How to select the right value architecture
Aspirational markets are not a zero-sum game.
Consumers compare aspirational products with experiences, access, socializing, spirituality, charitable work or self-actualization: a concert can be equally desirable as a bottle of vintage bourbon as a pair of rare sneakers. This makes aspirational brands all part of the single market and interchangeable in terms of value in the eyes of their buyers. Differentiation in this compressed aspirational market is even more important knowing that, in order to survive and grow, a company needs to be part of consumers’ initial consideration set. Consumers’ initial consideration set is the set of brands that first come to mind when consumers are looking to buy something. If it makes it into initial consideration, a brand is two times more likely to be purchased than a company that is considered later in the decision journey. This trend only gets amplified with the market share growth.
To win in aspirational markets, brands need to: a) have a clear identity and the strategy of conveying it, b) a clear idea on what kind of growth model they want to pursue and c) keep innovating in value.
Having a clear identity and the strategy to convey it means to decide first whether a brand plays in the world of tangibles, intangibles or both (like La Prairie, which has a high-end beauty product line and a high-end Swiss spa retreat). If a brand is rooted in the domain of tangibles, like luxury fashion, high-end furniture or fine jewelry, it has to decide the scale of its identity’s appeal. Is it for connoisseurs or for everyone who can afford it? Is it largely invisible and meant for private consumption or is it meant to be a visible signal of social distance? The same object, like a yacht or a luxury car, serves both purposes. On the other hand, meditation or spiritual work are both intangible and meant to be truly private. The micro and the macro are combined in the form of personalization at scale: Swiss detox clinics are available to anyone who can pay, yet still have the aura of exceptionally private, white glove service. Micro and macro are also combined in an invite-only visit to a chateaux or a private brand club. A private club membership also merges the tangible and the intangible, as money stops being point of entry and social and cultural status take precedence.
These are all brand identity decisions. A selected combination of tangibles and intangibles, micro and macro shapes who a brand is, who is it for, and what and how it communicates. It also sets a brand on a specific growth trajectory.
Having a clear idea of a growth model that an aspirational brand wants to pursue defines its value architecture and how the value is harnessed and turned into profit (through products, services, experiences, partnerships, collaborations, memberships, subscriptions, community).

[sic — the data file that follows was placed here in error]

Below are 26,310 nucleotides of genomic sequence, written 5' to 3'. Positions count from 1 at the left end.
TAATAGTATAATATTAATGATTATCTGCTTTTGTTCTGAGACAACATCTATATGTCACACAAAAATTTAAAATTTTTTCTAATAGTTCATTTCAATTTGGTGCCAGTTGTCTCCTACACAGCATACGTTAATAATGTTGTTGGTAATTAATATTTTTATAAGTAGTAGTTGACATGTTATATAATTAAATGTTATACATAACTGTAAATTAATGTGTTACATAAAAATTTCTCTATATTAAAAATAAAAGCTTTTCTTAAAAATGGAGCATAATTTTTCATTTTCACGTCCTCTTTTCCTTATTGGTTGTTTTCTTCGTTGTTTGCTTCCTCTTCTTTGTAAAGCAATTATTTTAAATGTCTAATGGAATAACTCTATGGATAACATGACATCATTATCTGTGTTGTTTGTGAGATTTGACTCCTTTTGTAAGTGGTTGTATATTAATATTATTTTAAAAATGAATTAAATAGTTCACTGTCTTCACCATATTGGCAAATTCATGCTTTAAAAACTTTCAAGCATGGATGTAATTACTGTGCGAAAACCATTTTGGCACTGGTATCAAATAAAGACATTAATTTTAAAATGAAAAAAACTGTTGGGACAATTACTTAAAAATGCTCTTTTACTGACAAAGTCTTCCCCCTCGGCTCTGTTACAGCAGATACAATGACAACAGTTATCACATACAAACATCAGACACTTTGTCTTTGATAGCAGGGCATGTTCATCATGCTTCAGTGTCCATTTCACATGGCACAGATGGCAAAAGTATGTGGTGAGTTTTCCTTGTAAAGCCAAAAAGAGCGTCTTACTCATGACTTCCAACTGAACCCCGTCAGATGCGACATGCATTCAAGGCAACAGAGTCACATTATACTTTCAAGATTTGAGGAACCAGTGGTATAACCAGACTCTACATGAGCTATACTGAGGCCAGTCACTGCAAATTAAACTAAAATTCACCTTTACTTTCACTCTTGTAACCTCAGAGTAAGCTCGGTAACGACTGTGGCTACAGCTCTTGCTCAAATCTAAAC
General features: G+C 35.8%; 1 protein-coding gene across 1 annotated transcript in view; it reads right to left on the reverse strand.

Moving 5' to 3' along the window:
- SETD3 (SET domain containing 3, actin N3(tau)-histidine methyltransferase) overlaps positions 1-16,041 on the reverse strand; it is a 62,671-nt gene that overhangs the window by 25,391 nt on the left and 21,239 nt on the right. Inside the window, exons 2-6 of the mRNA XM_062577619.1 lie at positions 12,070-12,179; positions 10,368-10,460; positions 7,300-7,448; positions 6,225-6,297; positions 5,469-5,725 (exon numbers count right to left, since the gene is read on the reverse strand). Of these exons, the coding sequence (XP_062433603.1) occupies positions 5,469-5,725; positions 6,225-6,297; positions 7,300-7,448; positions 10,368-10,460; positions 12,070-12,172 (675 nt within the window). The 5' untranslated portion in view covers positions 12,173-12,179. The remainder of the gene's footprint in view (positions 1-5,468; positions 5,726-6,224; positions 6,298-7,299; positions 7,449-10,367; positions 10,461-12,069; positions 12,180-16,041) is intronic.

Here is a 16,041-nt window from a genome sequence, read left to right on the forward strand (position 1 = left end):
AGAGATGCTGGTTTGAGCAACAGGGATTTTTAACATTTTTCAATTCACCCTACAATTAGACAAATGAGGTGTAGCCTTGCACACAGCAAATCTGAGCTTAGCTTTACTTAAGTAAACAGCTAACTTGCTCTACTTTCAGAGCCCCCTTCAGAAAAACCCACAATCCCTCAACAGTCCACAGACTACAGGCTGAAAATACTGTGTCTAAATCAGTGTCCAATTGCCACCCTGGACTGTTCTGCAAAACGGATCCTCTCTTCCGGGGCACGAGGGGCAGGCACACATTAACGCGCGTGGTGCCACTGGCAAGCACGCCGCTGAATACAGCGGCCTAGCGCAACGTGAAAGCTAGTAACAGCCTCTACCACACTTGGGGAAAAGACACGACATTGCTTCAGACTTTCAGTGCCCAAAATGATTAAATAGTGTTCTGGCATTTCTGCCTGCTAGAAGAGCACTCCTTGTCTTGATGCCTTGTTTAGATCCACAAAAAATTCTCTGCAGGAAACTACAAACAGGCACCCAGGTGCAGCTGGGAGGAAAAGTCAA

Value innovation becomes easier once there’s clarity on whether a brand creates, distributes, and captures tangible or intangible value, and does it play in the macro or micro space. Value innovation is rooted in the brand growth path. This path can be adding more customers, making the offering more valuable to existing customers and/or tailoring the offering to consumers’ niche tastes.
Aspirational brands offer something that consumers want to pay premium for. In order to grow, they have to keep redefining what that is. This constant value innovation is achieved by creating a new market (e.g. at-home fine chocolate tasting or virtual art tours), creating a new use scenario (e.g. micro-farming subscriptions, membership travel) or by growing the market in value, not in volume (e.g. collaborations, collectibles). To keep playing in the aspirational economy, a brand’s price/benefits curve needs to be shared by the majority of buyers.
Here are some examples.
Macro/External. This is the domain of Big Luxury. It includes luxury fashion, big art fairs, superyachts, private planes or fine jewelry. Here’s the maximum brand exposure meets the maximum brand visibility. This domain is commercial and, in order to hide it, Big Luxury invests in museum exhibitions, opens celebrity architects-designed stores and works with artists and K-pop groups alike. Bernard Arnault rules this land.
Micro/External. This is the domain of collecting and collectibles. Examples are rare wines, art and antiques, gold dumbbells, invite-only events, monogrammed Burberry ponchos and limited edition luxury/streetwear collaborations. A $65,000 Bowmore Whisky with a legitimate Aston Martin DB5 piston belongs here, as does the $30,000 Yoyoi Kusama’s-designed Veuve Clicquot La Grande Dame, available upon request to select VIP clients. Products come in limited quantities, are rare and create social distance.
Macro/Internal. This is the domain of experiences: detox clinics, private safaris, members-only travel, luxury meal kits, restaurant-grade unique produce boxes, sustainable indoor microfarms, virtual visits to the Louvre, charitable work, altruism and sustainability. Social distance is less visible, but it becomes apparent the moment a person starts talking about how they spent their weekend.
Micro/Internal. This is the domain of wokeness and connoisseurship. It includes things like a monthly subscription to feminist literature, a selection of music curated by the coolest taste-makers alive and the unofficial and secret city guides. It’s the world of deep cuts, insider knowledge, and taste connoisseurs. It’s also the territory of Linda Lancaster, energy medicine, colonics and psychedelics.
The top two quadrants are faithfully covered by FT’s How to Spend It. The lower right quadrant can be found in Highsnobiety and Hypebeast, and the lower left quadrant is the kingdom of GOOP gift guides. Tyler Brûlé is out there in the galaxy far, far away.